I’m not sure the best way to ask: Hey, what’s been up with you since 1995?
So we just started where we left off, and the conversation seemed to flow naturally.
The first big turning point: Bell-Pitner, now 53, met her future husband, Lonnie Pitner, a train engineer with Union Pacific Corp., in December 1995. They exchanged wedding vows in August 1996. The marriage came with three stepchildren.
For three years after the bombing, Bell-Pitner saw a grief counselor every week.
She had an associate’s degree from Rose State College in Midwest City, but as a result of the counseling sessions, she decided to resume her studies.
“So I went back to school, and I think that kept me sane,” said Bell-Pitner, who earned a bachelor’s degree in accounting from the University of Central Oklahoma in Edmond.
Four days before her UCO graduation, she gave birth to her son, Brayden, an Oklahoma City Community College student who will turn 20 on April 22.
“Teachers were saying, ‘Please don’t have that baby in this class,’” she recalled with a laugh.
Three-and-a-half years later, daughter Dylann, now a 16-year-old varsity pom squad member at Moore High School, came along.
Dr. Lawrence Kincheloe, the gynecologist who delivered all three of Bell-Pitner’s babies, knew her history and kept checking with her to make sure everything was OK.
Dr. Donna Johnson, the family’s longtime pediatrician, did the same.
“The only time I had a rough time was when they turned 15 months old,” Bell-Pitner said of Brayden and Dylann. “Then I was really overprotective. But I don’t think I was over the top with them their whole lives.”
She did refuse to send either child to day care.
“Not after that,” she said, not needing to explain what she meant. She worked from home for years preparing taxes and later developed a photography business that gave her flexibility with her schedule.
After the bombing, she directed some of her anger at God, she said. But as she worked to rebuild her life, she leaned on her strong Christian faith.
“God didn’t do any of this,” said Bell-Pitner, who attends the Westmoore Community Church. “So I was mad and angry, and I hated him, but I (eventually) realized, ‘He’s the only way I’m going to get through this.’”
Forever the smiling toddler
A large portrait of Danielle Bell hangs prominently inside her mother’s residence.
The brother and sister she never met feel like they know her from the stories Bell-Pitner has told.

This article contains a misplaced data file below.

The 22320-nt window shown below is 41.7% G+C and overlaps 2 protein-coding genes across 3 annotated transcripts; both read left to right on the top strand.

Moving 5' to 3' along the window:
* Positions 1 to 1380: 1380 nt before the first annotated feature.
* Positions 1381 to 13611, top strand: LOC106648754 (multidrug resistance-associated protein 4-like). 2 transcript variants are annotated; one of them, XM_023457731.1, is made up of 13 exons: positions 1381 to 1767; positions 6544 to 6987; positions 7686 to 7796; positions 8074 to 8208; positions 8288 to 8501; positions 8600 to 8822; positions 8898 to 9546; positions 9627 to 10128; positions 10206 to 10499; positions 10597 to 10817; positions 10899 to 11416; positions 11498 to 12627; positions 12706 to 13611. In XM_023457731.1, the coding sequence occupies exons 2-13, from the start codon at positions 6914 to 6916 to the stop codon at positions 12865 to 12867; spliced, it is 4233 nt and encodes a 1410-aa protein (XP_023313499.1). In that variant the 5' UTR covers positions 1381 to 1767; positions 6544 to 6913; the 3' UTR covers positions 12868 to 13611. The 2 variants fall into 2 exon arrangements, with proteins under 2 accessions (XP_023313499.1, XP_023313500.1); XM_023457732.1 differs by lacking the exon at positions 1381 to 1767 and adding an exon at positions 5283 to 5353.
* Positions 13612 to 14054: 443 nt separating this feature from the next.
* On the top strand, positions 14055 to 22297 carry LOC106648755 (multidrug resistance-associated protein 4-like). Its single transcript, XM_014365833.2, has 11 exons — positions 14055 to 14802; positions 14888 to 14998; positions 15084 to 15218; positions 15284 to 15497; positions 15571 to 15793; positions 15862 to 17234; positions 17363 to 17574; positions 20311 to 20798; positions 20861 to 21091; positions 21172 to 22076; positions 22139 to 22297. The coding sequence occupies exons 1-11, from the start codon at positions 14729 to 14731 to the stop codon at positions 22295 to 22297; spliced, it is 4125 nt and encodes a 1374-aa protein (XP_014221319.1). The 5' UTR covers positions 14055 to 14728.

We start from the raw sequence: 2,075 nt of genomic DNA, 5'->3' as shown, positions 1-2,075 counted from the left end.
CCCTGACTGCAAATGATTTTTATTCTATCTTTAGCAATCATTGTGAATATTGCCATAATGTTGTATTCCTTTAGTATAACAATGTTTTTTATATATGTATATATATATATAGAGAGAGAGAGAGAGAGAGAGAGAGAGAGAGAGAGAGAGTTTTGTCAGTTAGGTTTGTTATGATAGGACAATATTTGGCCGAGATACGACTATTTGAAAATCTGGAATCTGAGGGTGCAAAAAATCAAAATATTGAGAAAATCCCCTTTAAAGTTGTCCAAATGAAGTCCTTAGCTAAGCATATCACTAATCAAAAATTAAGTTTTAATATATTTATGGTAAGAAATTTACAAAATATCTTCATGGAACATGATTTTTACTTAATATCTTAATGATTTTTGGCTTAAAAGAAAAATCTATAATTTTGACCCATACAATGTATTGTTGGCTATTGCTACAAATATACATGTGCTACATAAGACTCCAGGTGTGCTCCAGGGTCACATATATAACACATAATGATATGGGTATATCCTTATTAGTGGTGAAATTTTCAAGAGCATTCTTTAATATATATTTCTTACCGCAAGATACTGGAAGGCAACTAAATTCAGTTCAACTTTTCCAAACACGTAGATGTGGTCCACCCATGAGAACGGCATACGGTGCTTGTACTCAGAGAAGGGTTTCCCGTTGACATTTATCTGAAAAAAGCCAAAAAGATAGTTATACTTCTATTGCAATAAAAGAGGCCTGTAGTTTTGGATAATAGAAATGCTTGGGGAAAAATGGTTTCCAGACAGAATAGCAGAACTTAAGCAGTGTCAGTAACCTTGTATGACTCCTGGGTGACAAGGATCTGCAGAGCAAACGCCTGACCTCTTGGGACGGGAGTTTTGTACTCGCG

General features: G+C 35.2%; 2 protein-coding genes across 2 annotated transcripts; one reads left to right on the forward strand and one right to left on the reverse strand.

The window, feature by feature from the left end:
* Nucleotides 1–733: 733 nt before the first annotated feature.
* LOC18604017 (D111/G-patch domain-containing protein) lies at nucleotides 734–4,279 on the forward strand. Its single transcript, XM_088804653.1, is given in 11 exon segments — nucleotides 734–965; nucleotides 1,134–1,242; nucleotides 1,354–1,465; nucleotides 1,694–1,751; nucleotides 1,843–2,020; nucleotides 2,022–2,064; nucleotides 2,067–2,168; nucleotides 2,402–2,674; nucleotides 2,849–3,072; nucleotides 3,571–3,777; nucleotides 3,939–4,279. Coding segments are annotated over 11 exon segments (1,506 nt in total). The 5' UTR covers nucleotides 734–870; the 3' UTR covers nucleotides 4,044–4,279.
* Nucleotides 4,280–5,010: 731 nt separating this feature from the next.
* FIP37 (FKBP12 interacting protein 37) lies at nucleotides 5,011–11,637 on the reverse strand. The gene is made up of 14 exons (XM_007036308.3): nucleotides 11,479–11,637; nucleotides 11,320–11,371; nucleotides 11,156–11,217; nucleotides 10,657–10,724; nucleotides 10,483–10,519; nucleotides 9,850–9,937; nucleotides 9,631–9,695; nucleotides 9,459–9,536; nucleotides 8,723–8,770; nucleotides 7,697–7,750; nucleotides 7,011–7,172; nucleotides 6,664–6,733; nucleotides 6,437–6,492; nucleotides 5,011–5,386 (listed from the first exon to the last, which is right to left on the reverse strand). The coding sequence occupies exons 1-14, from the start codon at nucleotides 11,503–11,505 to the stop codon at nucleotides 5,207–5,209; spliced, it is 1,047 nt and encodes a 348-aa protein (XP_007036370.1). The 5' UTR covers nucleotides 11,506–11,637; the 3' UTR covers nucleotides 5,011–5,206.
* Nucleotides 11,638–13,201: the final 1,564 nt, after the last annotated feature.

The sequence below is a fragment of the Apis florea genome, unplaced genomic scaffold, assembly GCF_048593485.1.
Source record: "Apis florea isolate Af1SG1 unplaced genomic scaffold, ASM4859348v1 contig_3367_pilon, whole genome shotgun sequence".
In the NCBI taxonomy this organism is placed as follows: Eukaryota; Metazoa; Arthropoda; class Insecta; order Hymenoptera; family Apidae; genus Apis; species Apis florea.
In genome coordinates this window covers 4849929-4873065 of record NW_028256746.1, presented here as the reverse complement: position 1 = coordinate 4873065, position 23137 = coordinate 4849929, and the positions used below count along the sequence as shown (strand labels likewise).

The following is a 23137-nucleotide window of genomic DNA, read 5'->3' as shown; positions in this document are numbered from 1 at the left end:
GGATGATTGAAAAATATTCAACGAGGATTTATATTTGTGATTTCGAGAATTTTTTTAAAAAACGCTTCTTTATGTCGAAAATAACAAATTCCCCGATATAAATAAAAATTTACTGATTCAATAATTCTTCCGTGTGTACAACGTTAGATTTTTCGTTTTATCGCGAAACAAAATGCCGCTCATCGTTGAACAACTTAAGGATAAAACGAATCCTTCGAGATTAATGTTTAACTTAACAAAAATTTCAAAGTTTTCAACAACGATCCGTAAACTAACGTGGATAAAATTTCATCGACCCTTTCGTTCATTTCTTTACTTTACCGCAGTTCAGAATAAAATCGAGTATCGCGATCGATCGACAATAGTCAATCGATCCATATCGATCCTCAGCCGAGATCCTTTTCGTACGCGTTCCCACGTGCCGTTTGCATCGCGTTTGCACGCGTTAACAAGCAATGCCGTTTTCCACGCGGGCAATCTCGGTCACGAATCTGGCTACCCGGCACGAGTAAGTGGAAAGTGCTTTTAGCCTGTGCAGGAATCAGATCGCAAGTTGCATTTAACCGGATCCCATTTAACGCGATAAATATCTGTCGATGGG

“I think she would have been a cool sister,” Brayden said. “I think she would have been the one you could go to and talk to, and she’d be real sympathetic and stuff.”
At an Oklahoma City Thunder game in November, the team honored the 168 victims of the bombing. Generally a private person who avoids the spotlight, Bell-Pitner wasn’t sure about going.
But Dylann wanted to attend, so she and her mother headed to Chesapeake Energy Arena and accepted a “Bell/95” jersey in Danielle’s memory.
“It’s not like a cool experience, but it’s something worth being involved in — to remember and show that you were a part of it,” Dylann said of the family’s discussions about participating. “It wasn’t necessarily the fact that her daughter died in it ... but that she got over it.
“Some people would let it break them,” the teen added, talking about her mother. “She didn’t.”
Most years, on the night before the April 19 bombing anniversary, Bell-Pitner and her family take a teddy bear, a stuffed bunny or a bouquet of flowers and place it in Danielle’s chair at the outdoor memorial.
Given concerns over the coronavirus, they may not be able to do that this year.
In any case, Bell-Pitner will take time to reflect and remember her firstborn child.
“She would have been 26, and that’s weird to me,” the mother said. “I feel like it was not that far away.
“I see her in my kids, especially my son. He looks a lot like her,” she added. “I never think of her as grown. She’s not to me. So pretty much, I just think the same kind of happy thoughts when I think about her.”
In Bell-Pitner’s mind, Danielle will always be the smiling baby that she dropped off that seemingly ordinary Wednesday morning.
Life came to a screeching halt that spring day in 1995.
But then it moved on.
“The world doesn’t stop. The world keeps going,” she told me before I said goodbye again. “You stop for a while, but then you have to start walking again. You just have to do that. You have to live.”
Bobby Ross Jr. worked for The Oklahoman from 1993 to 2002. He serves as editor-in-chief of The Christian Chronicle, an international newspaper for Churches of Christ based in Oklahoma City.